Is there really any such thing as too much of a good thing?
Well, OK. Tequila, or wine, may not be the best example. There can definitely be too much of that … um, so I’m told…
But let’s take chocolate chip cookies, for example.
Uh-huh. That’s what I thought. The way I look at it, if I’m going to eat a cookie, then I want to enjoy every flavorful bite of it. I want it to be soft, and chewy, and melty, and rich, and … mmmmmmmm…
When I asked the kids and my hubby that very question the other night, they stopped and looked at me funny. Real funny. I had to reassure them it wasn’t a trick question, but only then — warily — they replied that they’d much rather eat the cookie with lots of chocolate chips. So then I really annoyed them by asking them to explain why that is.
“Well, DUH,” the 13-year-old replied, giving me a look like I’d really lost it this time. “More chocolate.”
Hubs just stared at me and raised his eyebrows. And the 10-year-old requested a taste test, because he’s no dummy. Fair enough, I thought. And then I got to thinking that chocolate chip cookies were an awful lot like premium steaks.
[And now you, dear readers, are probably raising your eyebrows and looking at me funny.]
If I were to ask you what sets a premium steak apart from a mediocre one, you might say the best steaks are tender. They’re naturally juicy. And most importantly, they’re full of robust beef flavor in every bite.
All true, and it begs the bigger question: why is certain beef naturally flavorful, tender and juicy? The simple answer is that it has more marbling. You know, those little white flecks of flavor that are sprinkled throughout the red meat. The marbling melts as beef cooks, and “bastes” it from the inside out, enhancing its tenderness and juiciness — and most of all, its flavor.
And, the more marbling, the better. That’s why the Certified Angus Beef ® brand requires beef to meet a total of 10 quality standards, the most important of which is marbling. Not only does it have to have plenty of the good stuff, but it has to be finely-textured. That helps ensure it melts during cooking, to give you the maximum flavor in every bite.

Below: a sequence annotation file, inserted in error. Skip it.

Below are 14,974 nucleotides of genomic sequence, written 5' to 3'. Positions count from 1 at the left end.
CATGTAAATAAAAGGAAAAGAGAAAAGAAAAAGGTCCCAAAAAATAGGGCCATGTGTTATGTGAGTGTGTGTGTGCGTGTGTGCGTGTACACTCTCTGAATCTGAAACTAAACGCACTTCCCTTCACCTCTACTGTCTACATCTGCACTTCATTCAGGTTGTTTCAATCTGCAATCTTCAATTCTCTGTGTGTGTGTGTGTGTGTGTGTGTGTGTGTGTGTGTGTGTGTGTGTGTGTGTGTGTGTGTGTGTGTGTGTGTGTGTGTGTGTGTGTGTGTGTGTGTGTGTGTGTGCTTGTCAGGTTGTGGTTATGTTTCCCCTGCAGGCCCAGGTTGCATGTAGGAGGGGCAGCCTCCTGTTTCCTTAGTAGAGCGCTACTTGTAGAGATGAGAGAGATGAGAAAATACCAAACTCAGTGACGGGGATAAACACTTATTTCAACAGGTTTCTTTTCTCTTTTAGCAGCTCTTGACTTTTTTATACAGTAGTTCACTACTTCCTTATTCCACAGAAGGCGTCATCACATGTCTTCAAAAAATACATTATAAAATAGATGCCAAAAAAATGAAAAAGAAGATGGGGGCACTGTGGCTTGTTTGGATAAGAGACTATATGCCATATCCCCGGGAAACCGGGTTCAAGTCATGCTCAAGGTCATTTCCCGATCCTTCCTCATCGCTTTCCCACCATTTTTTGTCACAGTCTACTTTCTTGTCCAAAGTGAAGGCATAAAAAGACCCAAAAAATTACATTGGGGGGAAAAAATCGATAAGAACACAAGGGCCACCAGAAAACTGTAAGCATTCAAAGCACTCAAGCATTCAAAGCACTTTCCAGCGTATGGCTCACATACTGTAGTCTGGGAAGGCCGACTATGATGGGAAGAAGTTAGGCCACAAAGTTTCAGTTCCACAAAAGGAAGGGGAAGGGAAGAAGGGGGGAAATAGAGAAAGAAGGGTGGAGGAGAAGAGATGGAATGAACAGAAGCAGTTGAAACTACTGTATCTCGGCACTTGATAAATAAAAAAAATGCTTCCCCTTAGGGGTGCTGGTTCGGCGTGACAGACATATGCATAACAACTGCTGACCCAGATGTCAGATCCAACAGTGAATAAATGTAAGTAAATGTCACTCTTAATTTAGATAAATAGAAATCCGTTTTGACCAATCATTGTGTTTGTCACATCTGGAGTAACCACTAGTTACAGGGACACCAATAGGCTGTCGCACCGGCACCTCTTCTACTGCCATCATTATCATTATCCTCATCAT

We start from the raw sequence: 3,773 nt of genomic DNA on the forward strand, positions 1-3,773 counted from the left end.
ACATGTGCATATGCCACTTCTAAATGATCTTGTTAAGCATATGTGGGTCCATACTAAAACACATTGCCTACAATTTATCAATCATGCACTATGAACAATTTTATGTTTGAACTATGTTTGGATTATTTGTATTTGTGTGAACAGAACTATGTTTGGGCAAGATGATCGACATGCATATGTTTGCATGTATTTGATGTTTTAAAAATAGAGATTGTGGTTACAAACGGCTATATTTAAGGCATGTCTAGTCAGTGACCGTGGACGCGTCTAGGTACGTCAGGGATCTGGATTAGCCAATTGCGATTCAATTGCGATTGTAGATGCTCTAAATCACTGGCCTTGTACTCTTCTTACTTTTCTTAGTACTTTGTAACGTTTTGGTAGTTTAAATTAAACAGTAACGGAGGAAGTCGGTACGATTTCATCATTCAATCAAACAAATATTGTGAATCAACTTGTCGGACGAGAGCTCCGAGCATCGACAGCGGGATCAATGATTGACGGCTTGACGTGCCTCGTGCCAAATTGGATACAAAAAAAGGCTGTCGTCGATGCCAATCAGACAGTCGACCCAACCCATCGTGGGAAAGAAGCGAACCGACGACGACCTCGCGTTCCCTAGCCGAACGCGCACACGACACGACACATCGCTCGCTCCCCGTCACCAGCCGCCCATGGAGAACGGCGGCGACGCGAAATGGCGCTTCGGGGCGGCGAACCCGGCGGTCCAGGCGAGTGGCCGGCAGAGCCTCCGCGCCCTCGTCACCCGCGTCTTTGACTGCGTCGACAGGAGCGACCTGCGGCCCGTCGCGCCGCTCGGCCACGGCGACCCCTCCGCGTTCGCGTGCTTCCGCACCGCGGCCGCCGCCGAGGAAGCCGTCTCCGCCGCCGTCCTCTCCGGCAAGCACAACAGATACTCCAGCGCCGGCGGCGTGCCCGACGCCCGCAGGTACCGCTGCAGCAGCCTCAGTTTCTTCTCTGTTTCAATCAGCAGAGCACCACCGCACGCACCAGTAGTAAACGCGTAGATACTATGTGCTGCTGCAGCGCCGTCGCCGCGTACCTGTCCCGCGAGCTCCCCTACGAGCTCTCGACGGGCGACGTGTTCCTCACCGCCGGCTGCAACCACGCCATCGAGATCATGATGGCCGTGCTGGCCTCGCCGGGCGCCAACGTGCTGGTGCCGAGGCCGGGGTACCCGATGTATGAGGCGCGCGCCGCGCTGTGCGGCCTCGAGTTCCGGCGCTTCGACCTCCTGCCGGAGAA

Think of it this way … it’s the difference between regular chocolate chips and mini chocolate chips. The minis melt faster, and will be distributed more completely throughout the cookie. Maximum deliciousness in every bite!
Just for fun, and much to my family’s delight, I actually made four batches of cookies. The first batch used a tiny fraction of chocolate chips. I called these my Select cookies — mimicking the minimal marbling in most Select Grade beef. The second batch used more chocolate chips than the first batch, but not nearly as many as the recipe called for. I compared these to “low Choice” beef, which still earns the USDA Choice grade label, but doesn’t have a lot of marbling.
The third batch followed my tried and true cookie recipe exactly … just the right amount of chocolate chips to satisfy. To me, these compare to “high Choice” beef, which does grade higher on the marbling scale and delivers a consistent, satisfactory eating experience.
Finally, the fourth batch were my comparison to the Certified Angus Beef ® brand: the same amount of chocolate chips as the last “high Choice” batch, but mini chocolate chips to ensure they’d be well-distributed and melt even more easily in your mouth.
Was the experiment a success? I dare say it was, now that my family’s begging for their next steak dinner … and cookies for dessert!
Want to try for yourself? Pick up some Certified Angus Beef ® brand steaks at a grocery store near you, along with the ingredients for my foolproof, guaranteed-to-please chocolate chip cookies.
Jen’s Famous Chewy Chocolate Chip Cookies
Adapted from a recipe by Alton Brown
(Yield: 2 dozen large cookies)
2 sticks butter (I prefer salted)
2 ¼ cups bread flour (this is the “secret” — no substitutes!)
1 teaspoon kosher salt
1 teaspoon baking soda
¼ cup sugar
1 ¼ cups brown sugar (light or dark; I like to mix the two)
1 egg yolk
1 ½ teaspoons vanilla extract
2 cups (12 oz.) semisweet chocolate chips (mini or regular)
Melt the butter in a heavy-bottom saucepan over low to medium heat; remove from heat and allow to cool slightly. Combine the flour, salt and baking soda in a large bowl and set aside.
Heat oven to 375°F. Pour melted butter in the bowl of a stand mixer; add sugars and cream on medium speed. Add the egg and egg yolk, and then vanilla; scrape down sides and mix until well combined. Slowly incorporate flour mixture until well combined. Stir in chocolate chips.
Scoop (or spoon) dough onto baking sheets lined with parchment paper, allowing room for cookies to spread as they bake. Bake for 10-12 minutes until bottoms are golden brown. Allow to cool completely on racks and store in an airtight container. (They also freeze beautifully, if they last that long!)